Human Genome Screen for Regions Associated with Silencing or Remodeling

Bruce Howard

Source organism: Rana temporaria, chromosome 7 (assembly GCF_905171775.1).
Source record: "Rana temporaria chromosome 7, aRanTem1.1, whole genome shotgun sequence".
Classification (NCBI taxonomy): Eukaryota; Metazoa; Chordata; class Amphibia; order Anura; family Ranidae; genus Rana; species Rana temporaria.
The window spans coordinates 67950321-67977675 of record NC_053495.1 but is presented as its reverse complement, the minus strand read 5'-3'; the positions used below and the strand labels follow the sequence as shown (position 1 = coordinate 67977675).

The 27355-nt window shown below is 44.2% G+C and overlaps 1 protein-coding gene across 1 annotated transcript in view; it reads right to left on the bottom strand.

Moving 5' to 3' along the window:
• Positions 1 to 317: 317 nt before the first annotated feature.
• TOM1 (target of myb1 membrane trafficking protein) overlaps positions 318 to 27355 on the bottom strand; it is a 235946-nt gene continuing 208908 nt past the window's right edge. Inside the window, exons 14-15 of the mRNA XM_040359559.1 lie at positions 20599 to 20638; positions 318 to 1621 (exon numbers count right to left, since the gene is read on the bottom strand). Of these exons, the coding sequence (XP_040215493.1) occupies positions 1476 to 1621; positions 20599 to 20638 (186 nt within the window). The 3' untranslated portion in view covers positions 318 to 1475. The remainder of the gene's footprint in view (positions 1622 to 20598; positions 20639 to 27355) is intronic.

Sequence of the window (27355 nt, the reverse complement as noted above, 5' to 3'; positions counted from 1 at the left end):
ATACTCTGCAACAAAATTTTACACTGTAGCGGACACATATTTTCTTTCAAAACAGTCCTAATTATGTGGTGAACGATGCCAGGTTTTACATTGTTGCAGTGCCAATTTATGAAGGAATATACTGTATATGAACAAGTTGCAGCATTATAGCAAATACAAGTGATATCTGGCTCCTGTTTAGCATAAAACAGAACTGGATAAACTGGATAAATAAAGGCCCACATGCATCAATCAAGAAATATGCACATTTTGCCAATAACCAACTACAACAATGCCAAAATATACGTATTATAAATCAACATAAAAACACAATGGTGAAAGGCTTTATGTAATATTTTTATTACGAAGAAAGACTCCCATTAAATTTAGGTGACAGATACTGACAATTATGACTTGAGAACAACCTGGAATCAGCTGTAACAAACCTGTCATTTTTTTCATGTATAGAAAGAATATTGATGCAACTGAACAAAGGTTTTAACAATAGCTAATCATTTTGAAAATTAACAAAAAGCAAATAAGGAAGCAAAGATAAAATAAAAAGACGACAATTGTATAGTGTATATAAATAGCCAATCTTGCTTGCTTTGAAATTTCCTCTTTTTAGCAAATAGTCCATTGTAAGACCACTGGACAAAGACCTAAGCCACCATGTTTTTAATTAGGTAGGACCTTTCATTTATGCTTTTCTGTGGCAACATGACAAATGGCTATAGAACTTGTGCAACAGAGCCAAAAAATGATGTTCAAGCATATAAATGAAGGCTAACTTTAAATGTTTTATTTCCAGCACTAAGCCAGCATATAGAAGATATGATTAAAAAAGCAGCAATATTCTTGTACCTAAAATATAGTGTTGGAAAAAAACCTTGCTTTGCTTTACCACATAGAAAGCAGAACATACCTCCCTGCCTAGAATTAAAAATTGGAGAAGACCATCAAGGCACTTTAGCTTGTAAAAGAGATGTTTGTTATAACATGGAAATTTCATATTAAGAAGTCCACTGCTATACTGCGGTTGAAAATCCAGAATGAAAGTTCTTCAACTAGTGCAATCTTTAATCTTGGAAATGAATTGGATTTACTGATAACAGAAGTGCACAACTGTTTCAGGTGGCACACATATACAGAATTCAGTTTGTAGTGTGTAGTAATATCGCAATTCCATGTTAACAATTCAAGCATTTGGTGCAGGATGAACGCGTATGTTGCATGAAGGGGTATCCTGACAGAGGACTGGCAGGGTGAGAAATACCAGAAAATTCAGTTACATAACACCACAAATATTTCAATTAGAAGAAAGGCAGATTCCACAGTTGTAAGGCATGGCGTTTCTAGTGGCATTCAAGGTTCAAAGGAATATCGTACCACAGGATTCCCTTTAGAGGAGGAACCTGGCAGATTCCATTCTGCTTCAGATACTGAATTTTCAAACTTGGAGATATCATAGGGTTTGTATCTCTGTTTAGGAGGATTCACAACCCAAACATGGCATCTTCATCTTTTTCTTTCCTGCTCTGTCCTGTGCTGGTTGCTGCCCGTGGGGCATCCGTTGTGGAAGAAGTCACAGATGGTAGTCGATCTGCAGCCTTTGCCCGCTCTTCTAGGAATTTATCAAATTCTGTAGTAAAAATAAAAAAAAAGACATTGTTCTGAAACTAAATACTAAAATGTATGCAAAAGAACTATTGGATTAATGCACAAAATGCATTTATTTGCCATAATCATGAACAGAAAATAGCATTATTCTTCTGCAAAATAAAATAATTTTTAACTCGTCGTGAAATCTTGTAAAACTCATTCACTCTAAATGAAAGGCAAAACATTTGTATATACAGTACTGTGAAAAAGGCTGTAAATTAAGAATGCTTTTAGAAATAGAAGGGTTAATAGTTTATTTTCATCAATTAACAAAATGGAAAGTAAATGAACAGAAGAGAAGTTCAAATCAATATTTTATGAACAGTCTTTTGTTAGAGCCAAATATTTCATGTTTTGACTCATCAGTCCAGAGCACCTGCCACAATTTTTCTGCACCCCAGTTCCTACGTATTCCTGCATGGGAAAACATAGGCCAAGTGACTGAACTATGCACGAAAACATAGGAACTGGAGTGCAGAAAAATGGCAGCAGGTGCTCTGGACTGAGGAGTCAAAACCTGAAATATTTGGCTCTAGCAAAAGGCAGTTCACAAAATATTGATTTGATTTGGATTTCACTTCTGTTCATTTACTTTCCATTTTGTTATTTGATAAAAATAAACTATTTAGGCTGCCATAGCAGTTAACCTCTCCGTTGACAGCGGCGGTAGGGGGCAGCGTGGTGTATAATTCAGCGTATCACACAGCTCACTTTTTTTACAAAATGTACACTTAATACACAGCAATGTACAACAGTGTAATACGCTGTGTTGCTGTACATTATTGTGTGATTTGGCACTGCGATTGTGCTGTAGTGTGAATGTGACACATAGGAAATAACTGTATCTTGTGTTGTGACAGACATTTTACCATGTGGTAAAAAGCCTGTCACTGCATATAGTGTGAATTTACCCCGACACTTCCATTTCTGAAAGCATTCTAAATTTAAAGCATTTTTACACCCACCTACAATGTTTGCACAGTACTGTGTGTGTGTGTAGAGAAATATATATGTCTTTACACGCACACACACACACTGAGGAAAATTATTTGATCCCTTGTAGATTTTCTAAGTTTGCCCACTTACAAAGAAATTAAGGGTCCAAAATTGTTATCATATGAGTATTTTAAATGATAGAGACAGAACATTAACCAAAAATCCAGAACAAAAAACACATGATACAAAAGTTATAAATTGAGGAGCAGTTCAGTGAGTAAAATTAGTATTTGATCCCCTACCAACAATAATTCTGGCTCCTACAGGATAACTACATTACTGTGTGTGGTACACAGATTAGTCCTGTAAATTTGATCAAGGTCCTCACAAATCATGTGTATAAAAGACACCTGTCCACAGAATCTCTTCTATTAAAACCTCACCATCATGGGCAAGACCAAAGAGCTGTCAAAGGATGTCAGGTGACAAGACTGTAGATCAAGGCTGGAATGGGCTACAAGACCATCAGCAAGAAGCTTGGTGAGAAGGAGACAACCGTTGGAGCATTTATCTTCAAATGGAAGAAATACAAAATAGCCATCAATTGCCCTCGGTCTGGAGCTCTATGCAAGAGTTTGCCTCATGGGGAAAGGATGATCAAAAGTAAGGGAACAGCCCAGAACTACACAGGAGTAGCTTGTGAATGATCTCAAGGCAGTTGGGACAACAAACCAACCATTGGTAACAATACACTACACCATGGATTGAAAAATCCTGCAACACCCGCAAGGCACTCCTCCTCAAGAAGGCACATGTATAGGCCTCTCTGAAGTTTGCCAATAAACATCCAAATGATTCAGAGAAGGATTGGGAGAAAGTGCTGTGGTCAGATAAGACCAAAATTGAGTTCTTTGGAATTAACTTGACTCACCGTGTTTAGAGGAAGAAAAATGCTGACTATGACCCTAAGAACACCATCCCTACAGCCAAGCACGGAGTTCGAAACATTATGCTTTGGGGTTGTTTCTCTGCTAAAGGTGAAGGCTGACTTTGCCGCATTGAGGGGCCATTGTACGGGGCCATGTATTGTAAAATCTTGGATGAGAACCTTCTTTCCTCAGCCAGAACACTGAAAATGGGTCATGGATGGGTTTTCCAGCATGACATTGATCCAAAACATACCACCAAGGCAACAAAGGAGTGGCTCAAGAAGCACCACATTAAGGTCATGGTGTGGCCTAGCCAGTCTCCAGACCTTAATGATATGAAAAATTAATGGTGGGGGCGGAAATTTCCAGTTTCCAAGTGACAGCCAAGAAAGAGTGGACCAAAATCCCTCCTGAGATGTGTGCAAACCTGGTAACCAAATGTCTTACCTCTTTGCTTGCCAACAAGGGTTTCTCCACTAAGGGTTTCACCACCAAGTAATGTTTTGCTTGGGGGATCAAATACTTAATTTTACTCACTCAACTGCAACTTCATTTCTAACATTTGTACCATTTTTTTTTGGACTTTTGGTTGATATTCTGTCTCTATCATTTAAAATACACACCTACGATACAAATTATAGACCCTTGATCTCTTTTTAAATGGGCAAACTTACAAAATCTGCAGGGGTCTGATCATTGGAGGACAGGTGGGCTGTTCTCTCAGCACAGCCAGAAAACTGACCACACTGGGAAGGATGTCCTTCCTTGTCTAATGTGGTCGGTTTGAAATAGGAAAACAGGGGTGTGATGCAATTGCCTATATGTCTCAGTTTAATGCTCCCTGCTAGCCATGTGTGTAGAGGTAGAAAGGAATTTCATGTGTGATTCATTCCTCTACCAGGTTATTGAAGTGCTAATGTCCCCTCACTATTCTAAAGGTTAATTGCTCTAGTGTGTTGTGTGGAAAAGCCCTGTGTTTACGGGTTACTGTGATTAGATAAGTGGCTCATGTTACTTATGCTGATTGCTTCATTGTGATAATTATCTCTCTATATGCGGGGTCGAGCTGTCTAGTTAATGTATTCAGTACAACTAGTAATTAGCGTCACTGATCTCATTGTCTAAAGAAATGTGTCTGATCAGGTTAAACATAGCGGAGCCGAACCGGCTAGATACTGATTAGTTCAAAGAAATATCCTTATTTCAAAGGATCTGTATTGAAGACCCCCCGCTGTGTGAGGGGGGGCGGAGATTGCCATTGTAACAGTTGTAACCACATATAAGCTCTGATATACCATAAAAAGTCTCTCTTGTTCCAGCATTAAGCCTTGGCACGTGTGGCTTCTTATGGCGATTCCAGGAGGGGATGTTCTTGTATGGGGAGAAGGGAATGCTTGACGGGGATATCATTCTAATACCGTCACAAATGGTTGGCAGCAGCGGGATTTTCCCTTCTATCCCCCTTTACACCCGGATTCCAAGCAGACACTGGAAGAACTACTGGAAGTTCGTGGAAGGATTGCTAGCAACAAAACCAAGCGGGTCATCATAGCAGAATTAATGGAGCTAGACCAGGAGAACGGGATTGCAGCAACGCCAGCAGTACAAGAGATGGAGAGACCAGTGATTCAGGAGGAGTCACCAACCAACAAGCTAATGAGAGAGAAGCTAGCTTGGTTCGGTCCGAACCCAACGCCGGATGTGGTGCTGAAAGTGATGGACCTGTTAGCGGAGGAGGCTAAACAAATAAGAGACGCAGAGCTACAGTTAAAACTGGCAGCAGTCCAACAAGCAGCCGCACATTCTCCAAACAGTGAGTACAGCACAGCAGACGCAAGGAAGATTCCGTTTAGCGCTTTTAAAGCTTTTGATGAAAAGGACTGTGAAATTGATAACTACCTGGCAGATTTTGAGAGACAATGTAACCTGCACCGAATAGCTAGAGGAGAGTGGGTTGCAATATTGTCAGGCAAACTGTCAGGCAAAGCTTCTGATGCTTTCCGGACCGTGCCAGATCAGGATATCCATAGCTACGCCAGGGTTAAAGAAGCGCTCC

In vertebrates and plants, epigenetic inheritance is likely to depend on both DNA methylation and specialized domains of higher order chromatin. These mechanisms are under study at a number of well-characterized genetic loci, but the "epigenome" as a whole remains little explored. Fortunately, with rapid progress in sequencing vertebrate genomes, it should soon be practical to map numerous new chromatin domains and to investigate their genetic determinants. Along these lines, we have explored the utility of a PCR-based genome screening approach. Oligonucleosomes were fractionated by chromatin immunoprecipitation using affinity-purified polyclonal anti-acetyl lysine antibodies. A sampling strategy akin to differential display was employed, with several cycles of relaxed PCR followed by amplification under more stringent conditions. Paired arbitrary primers were used and the number of cycles minimized by incorporation of 33P-labeled deoxynucleotide triphosphates. Results from such experiments reveal a broad distribution of apparent histone acetylation states, with ratios in bound (B) vs. non-bound (NB) fractions varying from 0.2 to approximately 10 relative to bulk chromatin (the latter being set to a ratio of one by normalization of B and NB pools). Loci with low B:NB ratios, consistent with having a heterochromatin-like acetylation state, tend to reside in gene-poor regions and in some cases overlap with LINE repeats. By contrast, loci partitioning primarily into the B fraction typically occur within or close to putative gene control regions. To date, experiments have sampled 1,000-2,000 loci; as will be discussed, however, it should be feasible to increase throughput considerably. Once optimized, this approach should yield information on the extent to which chromatin structures remodel in differentiation programs or pathological states.